If you were to totally buy into the drivel peddled by the anti-gun Left, you’d think America was at war with itself. You’d think our schools were shooting galleries. You’d think this is the new normal. It’s not. In fact, it’s far from it. Everytown, a Michael Bloomberg anti-gun group, says there have been 290 school shootings since Newtown in 2013. That’s a total lie. Some shootings occurred near school property, but when classes were not in session. In one instance, a BB gun broke a school bus window. No one was hurt, but it was still classified as a school shooting (via Free Beacon):
Everytown for Gun Safety uses its own definition based on what it said is "expert advice and common sense," which the gun-control group claims is "straightforward, fair, and comprehensive." The group said it counts "any time a firearm discharges a live round inside a school building or on a school campus or grounds."
This broad definition places two separate suicides, a January 9 incident where a man shot a BB gun at a bus window resulting in no injuries; a January 10 incident where a student in a criminal justice club accidentally shot a peace officer's real gun at a target on a classroom wall instead of a training gun resulting in no injuries; a January 9 incident where gun shots were fired from somewhere outside of Cal State San Bernardino, which struck a building on campus without injuries; and other incidents next to the murder of a Winston-Salem State University student at a nightclub on the Wake Forest University campus, the January 22 shooting of a 15-year-old at a Dallas-area high school, and Tuesday's Marshall County High School shooting which left 2 dead and 18 others injured.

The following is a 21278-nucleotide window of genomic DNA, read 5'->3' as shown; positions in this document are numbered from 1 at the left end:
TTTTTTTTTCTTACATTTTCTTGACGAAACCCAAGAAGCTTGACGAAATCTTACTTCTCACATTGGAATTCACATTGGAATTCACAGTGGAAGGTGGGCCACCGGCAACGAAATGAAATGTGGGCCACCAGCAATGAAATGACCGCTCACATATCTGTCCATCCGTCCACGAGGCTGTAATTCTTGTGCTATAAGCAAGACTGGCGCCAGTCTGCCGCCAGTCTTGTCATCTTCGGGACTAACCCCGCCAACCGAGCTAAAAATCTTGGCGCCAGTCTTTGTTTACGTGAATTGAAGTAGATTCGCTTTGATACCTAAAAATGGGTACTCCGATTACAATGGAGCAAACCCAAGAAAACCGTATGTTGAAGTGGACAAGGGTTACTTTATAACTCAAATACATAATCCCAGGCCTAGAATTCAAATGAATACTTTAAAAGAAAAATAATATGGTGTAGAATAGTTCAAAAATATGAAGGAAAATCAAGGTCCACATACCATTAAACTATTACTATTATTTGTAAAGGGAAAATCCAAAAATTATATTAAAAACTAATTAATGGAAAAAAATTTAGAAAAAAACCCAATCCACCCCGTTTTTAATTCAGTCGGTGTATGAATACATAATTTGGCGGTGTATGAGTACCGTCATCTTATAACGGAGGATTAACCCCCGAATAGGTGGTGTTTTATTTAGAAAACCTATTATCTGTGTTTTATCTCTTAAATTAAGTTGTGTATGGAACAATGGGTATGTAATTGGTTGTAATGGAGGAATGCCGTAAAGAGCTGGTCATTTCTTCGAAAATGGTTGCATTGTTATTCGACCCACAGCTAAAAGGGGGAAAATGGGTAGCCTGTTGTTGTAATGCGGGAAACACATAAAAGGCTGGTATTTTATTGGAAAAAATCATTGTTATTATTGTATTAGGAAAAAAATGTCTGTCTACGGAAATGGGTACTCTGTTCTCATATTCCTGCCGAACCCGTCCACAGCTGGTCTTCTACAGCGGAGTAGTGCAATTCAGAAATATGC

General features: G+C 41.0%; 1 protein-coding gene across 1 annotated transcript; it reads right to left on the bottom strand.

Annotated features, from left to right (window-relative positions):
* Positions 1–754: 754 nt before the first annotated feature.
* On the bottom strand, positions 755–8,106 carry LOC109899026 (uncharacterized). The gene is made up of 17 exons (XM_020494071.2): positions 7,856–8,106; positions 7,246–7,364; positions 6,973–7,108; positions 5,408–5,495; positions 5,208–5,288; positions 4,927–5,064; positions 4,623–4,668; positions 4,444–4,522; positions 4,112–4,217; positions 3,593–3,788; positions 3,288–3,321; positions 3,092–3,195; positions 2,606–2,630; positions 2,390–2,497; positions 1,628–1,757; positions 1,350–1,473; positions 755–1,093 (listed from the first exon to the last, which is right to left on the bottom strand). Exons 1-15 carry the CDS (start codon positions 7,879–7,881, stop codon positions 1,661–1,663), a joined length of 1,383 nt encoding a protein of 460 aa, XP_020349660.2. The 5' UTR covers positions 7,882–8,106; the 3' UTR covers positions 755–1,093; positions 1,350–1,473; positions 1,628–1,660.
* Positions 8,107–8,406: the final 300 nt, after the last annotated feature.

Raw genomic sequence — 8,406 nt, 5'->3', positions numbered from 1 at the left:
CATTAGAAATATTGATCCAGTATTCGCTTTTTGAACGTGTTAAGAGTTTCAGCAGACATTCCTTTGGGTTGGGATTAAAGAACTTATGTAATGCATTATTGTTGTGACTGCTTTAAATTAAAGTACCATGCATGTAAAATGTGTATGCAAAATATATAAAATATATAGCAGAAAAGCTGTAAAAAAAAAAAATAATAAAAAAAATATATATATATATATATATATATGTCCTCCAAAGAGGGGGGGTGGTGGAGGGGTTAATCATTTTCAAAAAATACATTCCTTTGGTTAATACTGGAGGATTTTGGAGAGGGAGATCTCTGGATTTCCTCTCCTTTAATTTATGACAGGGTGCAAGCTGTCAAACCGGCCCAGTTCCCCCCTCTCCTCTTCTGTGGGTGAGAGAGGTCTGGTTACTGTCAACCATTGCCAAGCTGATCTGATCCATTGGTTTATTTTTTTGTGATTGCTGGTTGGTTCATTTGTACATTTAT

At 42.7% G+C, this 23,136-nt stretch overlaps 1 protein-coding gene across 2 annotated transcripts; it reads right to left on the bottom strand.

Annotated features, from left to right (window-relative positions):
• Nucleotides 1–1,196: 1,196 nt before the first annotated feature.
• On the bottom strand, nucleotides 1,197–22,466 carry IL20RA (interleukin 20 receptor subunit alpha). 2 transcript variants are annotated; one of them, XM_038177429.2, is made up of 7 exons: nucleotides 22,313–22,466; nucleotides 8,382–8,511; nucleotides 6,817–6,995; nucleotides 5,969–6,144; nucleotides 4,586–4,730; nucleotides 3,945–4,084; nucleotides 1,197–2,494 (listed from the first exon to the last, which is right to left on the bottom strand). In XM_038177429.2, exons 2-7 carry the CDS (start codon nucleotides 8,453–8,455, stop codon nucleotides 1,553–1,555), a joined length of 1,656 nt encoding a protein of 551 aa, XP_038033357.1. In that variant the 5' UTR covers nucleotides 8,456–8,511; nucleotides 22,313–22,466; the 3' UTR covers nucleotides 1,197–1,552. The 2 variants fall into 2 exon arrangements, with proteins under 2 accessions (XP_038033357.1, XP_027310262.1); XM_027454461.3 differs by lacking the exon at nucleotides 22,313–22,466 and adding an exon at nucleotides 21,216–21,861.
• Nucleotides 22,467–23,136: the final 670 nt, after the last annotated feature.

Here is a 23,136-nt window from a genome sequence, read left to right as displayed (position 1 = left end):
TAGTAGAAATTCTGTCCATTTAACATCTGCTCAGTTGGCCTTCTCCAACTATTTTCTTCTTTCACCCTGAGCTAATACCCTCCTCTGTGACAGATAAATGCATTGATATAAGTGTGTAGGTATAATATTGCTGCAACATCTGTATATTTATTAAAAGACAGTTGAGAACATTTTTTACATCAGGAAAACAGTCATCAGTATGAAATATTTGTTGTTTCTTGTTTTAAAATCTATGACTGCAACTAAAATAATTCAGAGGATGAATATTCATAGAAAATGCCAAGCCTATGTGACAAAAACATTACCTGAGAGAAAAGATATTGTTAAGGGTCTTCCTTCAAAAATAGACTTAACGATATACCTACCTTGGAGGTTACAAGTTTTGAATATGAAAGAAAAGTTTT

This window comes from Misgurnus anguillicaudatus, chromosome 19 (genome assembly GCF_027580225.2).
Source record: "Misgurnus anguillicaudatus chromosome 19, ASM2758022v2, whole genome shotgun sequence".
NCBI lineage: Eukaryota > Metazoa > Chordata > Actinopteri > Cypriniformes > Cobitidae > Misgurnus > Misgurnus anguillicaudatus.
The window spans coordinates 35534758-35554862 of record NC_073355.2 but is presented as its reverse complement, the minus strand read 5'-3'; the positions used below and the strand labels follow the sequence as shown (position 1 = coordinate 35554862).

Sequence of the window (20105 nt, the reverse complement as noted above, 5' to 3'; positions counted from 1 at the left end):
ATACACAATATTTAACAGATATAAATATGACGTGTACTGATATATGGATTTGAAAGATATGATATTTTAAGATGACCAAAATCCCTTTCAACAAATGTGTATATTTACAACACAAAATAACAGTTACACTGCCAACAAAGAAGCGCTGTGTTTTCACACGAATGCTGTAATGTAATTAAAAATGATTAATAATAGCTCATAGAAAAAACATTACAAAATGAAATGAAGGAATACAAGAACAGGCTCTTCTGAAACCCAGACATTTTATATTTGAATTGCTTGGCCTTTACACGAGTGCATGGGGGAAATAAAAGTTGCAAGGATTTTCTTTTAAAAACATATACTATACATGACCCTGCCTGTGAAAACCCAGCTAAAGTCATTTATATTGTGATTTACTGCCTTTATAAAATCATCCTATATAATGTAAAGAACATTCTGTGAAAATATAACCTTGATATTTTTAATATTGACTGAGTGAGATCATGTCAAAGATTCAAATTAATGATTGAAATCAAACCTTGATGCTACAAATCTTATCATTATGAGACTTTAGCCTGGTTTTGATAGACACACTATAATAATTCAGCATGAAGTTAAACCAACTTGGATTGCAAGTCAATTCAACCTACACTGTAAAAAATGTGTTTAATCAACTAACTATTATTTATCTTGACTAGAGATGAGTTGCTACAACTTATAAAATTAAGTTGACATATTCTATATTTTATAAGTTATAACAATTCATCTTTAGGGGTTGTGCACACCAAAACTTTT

Now, James Allan Fox, the Lipman Professor of Criminology, Law and Public Policy at Northeastern University, clarified the data in USA Today. In short, school shootings are still rare—and the anti-gun Left keeps bloating the data to paint a picture of pure chaos to feed their narratives [emphasis mine]:
For all those who believe that schools are under siege like never before, it is instructive to take a statistical road trip back in time
Since 1990, there have been 22 shootings at elementary and secondary schools in which two or more people were killed, not counting those perpetrators who committed suicide.
Whereas five of these incidents have occurred over the past five-plus years since 2013, claiming the lives of 27 victims (17 at Parkland), the latter half of the 1990s witnessed seven multiple-fatality shootings with a total of 33 killed (13 at Columbine).
Of course, I don’t mean to minimize any of the one-per week on average school shootings, but they should not be conflated with the most deadly but rare events.